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Soil and Water Conservationists

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What You Need to Know About Soil and Water Conservationists

Example of a Soil and Water Conservationist Job Plan or develop coordinated practices for soil erosion control, soil or water conservation, or sound land use.

Life As a Soil and Water Conservationist

  • Review annual reports of counties, conservation districts, or watershed management organizations, certifying compliance with mandated reporting requirements.
  • Implement soil or water management techniques, such as nutrient management, erosion control, buffers, or filter strips, in accordance with conservation plans.
  • Visit areas affected by erosion problems to identify causes or determine solutions.
  • Coordinate or implement technical, financial, or administrative assistance programs for local government units to ensure efficient program implementation or timely responses to requests for assistance.
  • Gather information from geographic information systems (GIS) databases or applications to formulate land use recommendations.
  • Advise land users, such as farmers or ranchers, on plans, problems, or alternative conservation solutions.

Soil and Water Conservationist Required Skills

When polled, Soil and Water Conservationists say the following skills are most frequently used in their jobs:

Reading Comprehension: Understanding written sentences and paragraphs in work related documents.

Active Listening: Giving full attention to what other people are saying, taking time to understand the points being made, asking questions as appropriate, and not interrupting at inappropriate times.

Critical Thinking: Using logic and reasoning to identify the strengths and weaknesses of alternative solutions, conclusions or approaches to problems.

Complex Problem Solving: Identifying complex problems and reviewing related information to develop and evaluate options and implement solutions.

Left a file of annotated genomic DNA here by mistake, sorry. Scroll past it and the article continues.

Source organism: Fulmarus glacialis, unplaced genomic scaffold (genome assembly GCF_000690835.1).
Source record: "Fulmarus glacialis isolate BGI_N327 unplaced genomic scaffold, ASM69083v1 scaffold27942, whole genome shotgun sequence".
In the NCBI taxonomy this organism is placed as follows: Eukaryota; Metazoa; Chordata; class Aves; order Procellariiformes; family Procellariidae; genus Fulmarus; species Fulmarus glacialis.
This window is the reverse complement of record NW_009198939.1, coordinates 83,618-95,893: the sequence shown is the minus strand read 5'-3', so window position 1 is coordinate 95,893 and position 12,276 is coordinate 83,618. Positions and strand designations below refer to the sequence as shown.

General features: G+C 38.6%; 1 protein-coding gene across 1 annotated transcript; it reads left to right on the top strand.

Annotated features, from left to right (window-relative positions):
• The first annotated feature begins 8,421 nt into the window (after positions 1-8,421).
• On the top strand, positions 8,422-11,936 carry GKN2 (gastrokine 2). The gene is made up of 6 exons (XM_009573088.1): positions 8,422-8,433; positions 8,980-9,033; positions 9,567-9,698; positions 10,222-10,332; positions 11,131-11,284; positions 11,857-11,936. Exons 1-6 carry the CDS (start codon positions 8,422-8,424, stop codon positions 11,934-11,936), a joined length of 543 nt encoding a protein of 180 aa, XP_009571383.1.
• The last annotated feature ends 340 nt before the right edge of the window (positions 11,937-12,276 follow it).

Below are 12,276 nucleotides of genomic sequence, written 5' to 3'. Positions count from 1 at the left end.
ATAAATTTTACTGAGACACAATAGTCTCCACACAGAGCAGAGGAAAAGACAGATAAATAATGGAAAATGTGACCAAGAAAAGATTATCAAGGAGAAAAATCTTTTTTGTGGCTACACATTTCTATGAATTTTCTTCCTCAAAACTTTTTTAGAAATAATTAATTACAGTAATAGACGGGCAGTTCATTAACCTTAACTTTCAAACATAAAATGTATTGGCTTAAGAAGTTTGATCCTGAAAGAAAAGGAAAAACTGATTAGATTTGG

Writing: Communicating effectively in writing as appropriate for the needs of the audience.

Other Soil and Water Conservationist Job Titles

  • Restoration Ecologist
  • Farm Planner
  • Conservation Policy Analyst
  • Natural Resources Specialist
  • Erosion Control Specialist

Is There Going to be Demand for Soil and Water Conservationists?

There were about 22,300 jobs for Conservation Scientists in 2016 (in the United States).

New jobs are being produced at a rate of 6.3% which is lower than average. The Bureau of Labor Statistics predicts 1,400 new jobs for Soil and Water Conservationists by 2026. The BLS estimates 2,000 yearly job openings in this field per year.

Forecasted Number of Jobs for Soil and Water Conservationists in U.S.

The states with the most job growth for Conservation Scientists are Colorado, Texas, and California.

Watch out if you plan on working in Rhode Island, New Mexico, or Maryland. These states have the worst job growth for this type of profession.

What is the Average Salary of a Soil and Water Conservationist

The average yearly salary of a Soil and Water Conservationist ranges between $34,020 and $98,450. The median salary for this occupation is $61,310.

Salary Ranges for Soil and Water Conservationists

How much do Conservation Scientists make in different U.S. states?

Annual Mean Salary by State
State Annual Mean Salary

Alaska

$93,390

Connecticut

$87,710

New Jersey

$85,360

Maryland

$79,070

Oregon

$76,790

California

$75,980

Virginia

$75,370

Minnesota

$72,650

Massachusetts

$72,200

New Hampshire

$72,160

Arizona

$71,190

Wyoming

$71,180

Colorado

$71,170

Arkansas

$70,630

Georgia

$69,390

Kansas

$68,910

New Mexico

$68,710

Tennessee

$68,440

Hawaii

$68,360

Kentucky

$67,440

Idaho

$66,510

Wisconsin

$65,610

Nebraska

$65,300

Washington

$65,120

North Dakota

$64,900

Montana

$64,480

Oklahoma

$64,330

Illinois

$63,840

Utah

$63,720

Michigan

$63,460

Indiana

$63,320

South Dakota

$62,390

Maine

$61,970

North Carolina

$61,780

Nevada

$61,670

Louisiana

$61,430

Alabama

$59,310

Texas

$57,990

Missouri

$57,580

Iowa

$56,820

South Carolina

$56,220

Ohio

$55,550

Delaware

$55,300

Pennsylvania

$55,200

Vermont

$55,150

Mississippi

$54,870

West Virginia

$50,210

Florida

$40,620

What Tools do Soil and Water Conservationists Use?

Although they’re not necessarily needed for all jobs, the following technologies are used by many Soil and Water Conservationists:

  • ESRI ArcGIS software
  • Microsoft Access
  • Microsoft Excel
  • Microsoft Word
  • Autodesk AutoCAD
  • Microsoft PowerPoint
  • Microsoft Office

Where Soil and Water Conservationists Work

Soil and Water Conservationist Sectors

Other Jobs You May be Interested In

Those interested in being a Soil and Water Conservationist may also be interested in:

  • Coroners
  • Forest and Conservation Technicians

Career changers with experience as a Soil and Water Conservationist sometimes find work in one of the following fields:

  • Farm and Home Management Advisors
  • Food Scientists and Technologists
  • Architects, Except Landscape and Naval

References

Bureau of Labor Statistics

College Factual

O*NET Online

Image Credit: Via Wikimedia Commons

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